United States court upends murder conviction of Blackwater contractor


All four men were convicted in 2014 and sentenced the following year.

The U.S. Court of Appeals for the District of Columbia Circuit ordered a new trial after tossing out the murder conviction of former security contractor Nicholas Slatten. It overturned one of Liberty's convictions for attempted manslaughter.

The machine-gun charge was always contentious, even inside the Justice Department, where some prosecutors believed it was unfair to add an extra penalty for using a weapon that the United States government required them to carry.

The appeals court ruled that he never should have been prosecuted in the same trial as his colleagues, one of whom said he - and not Mr. Slatten - fired the first shots. Lawyers for the defendants could not immediately be reached.

Police say former Giants TE had 25 pounds of pot in vehicle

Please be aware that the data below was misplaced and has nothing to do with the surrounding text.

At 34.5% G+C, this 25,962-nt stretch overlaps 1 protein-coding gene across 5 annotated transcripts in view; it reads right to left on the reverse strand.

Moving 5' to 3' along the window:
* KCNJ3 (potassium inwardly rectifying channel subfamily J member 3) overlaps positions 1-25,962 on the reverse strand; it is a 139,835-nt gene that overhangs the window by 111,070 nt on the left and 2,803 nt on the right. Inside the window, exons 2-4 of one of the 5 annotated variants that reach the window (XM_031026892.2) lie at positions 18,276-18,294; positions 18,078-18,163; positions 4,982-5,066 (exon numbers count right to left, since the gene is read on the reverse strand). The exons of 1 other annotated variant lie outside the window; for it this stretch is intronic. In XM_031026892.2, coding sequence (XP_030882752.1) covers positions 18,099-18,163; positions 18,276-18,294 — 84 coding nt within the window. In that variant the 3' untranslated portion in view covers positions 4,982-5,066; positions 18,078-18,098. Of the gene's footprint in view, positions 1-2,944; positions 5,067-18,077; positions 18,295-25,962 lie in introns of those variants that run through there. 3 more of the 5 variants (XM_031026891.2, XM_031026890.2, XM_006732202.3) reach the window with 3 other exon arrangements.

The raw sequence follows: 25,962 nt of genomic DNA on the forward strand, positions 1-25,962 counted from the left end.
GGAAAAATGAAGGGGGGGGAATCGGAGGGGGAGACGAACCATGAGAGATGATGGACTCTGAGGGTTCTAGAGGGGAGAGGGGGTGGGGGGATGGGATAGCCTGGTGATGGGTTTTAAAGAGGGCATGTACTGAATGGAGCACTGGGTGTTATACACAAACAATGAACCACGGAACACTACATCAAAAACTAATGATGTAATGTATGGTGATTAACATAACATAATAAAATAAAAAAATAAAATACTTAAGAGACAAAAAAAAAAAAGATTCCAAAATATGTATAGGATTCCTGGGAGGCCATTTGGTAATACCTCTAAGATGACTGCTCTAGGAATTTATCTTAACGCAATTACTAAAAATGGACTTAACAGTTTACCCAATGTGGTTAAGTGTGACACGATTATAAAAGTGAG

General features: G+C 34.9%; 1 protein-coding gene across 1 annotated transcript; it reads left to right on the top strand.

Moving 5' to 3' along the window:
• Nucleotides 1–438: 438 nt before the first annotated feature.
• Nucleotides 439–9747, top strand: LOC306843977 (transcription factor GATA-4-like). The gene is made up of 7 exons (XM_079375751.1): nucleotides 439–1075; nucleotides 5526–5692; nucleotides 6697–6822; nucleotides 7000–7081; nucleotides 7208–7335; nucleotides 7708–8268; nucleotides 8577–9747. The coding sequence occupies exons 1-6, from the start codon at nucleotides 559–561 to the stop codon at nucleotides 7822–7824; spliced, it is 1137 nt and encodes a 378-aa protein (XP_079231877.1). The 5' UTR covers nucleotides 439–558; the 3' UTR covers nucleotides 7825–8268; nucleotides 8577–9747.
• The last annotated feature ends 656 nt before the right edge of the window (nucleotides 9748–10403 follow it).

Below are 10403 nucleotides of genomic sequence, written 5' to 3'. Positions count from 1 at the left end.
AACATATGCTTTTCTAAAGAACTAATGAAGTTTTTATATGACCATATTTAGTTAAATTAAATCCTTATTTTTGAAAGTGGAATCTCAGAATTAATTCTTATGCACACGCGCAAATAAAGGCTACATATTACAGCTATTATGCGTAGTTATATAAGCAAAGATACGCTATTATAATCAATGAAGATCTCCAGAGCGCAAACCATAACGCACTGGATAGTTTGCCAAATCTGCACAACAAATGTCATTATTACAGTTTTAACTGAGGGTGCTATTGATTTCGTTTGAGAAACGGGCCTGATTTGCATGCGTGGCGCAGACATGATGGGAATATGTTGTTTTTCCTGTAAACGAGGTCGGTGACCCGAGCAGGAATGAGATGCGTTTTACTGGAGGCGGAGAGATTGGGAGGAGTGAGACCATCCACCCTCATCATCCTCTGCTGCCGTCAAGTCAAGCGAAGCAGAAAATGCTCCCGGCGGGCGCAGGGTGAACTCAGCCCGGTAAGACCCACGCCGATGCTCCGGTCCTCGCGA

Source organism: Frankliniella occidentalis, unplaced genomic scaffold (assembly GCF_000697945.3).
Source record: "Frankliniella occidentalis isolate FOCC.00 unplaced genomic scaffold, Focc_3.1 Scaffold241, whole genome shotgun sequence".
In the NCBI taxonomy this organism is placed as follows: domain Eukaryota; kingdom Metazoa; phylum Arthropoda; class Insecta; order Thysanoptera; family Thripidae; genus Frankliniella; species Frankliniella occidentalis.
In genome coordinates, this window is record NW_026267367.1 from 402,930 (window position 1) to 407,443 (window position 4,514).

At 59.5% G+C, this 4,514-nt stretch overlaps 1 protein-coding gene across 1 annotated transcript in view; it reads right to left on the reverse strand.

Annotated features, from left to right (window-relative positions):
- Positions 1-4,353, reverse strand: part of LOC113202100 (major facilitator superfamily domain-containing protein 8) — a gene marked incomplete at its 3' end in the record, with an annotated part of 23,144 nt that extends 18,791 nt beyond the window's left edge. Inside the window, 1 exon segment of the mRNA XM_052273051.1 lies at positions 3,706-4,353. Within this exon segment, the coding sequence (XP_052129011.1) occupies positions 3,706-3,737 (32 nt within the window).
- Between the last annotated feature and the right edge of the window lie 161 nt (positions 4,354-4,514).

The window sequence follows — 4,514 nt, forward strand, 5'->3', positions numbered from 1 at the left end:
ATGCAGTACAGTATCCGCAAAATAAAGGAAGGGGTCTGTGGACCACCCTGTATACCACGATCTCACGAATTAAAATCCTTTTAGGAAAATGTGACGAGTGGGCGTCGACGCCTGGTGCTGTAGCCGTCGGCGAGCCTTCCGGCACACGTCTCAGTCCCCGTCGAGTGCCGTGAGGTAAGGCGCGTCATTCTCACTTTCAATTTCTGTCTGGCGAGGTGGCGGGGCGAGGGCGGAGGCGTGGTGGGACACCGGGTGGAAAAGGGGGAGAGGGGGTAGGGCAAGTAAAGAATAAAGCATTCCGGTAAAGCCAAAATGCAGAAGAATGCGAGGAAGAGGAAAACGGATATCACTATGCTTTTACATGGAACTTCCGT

A search of his truck revealed large bags of marijuana, a metal grinder, digital scale, a vacuum sealer, and a vacuum sealer bag. He spent several hours in the Union County Jail after being unable to post the $15,000 bail but was eventually bailed out.

The 2007 massacre took place at a Baghdad traffic circle, where the four guards opened fire on unarmed Iraqi civilians, including women and children, killing 14 people and leaving 17 others wounded.

The September 16, 2007, incident stood out even in a city in a grip of a deadly sectarian war and prompted debate over the role of private security contractors working for the United States government in war zones. Shortly before the violence, a heavily armed, four-truck Blackwater Worldwide convoy the men were in had been trying to clear a path for US diplomats. Slatten had been sentenced to life in prison.

The justice department's case against Slatten, "hinged on his having fired the first shots, his animosity toward the Iraqis having led him to target the white Kia unprovoked", the court said in the unsigned ruling.

The private military company Blackwater, founded in 1997, was later sold and rebranded as Academi.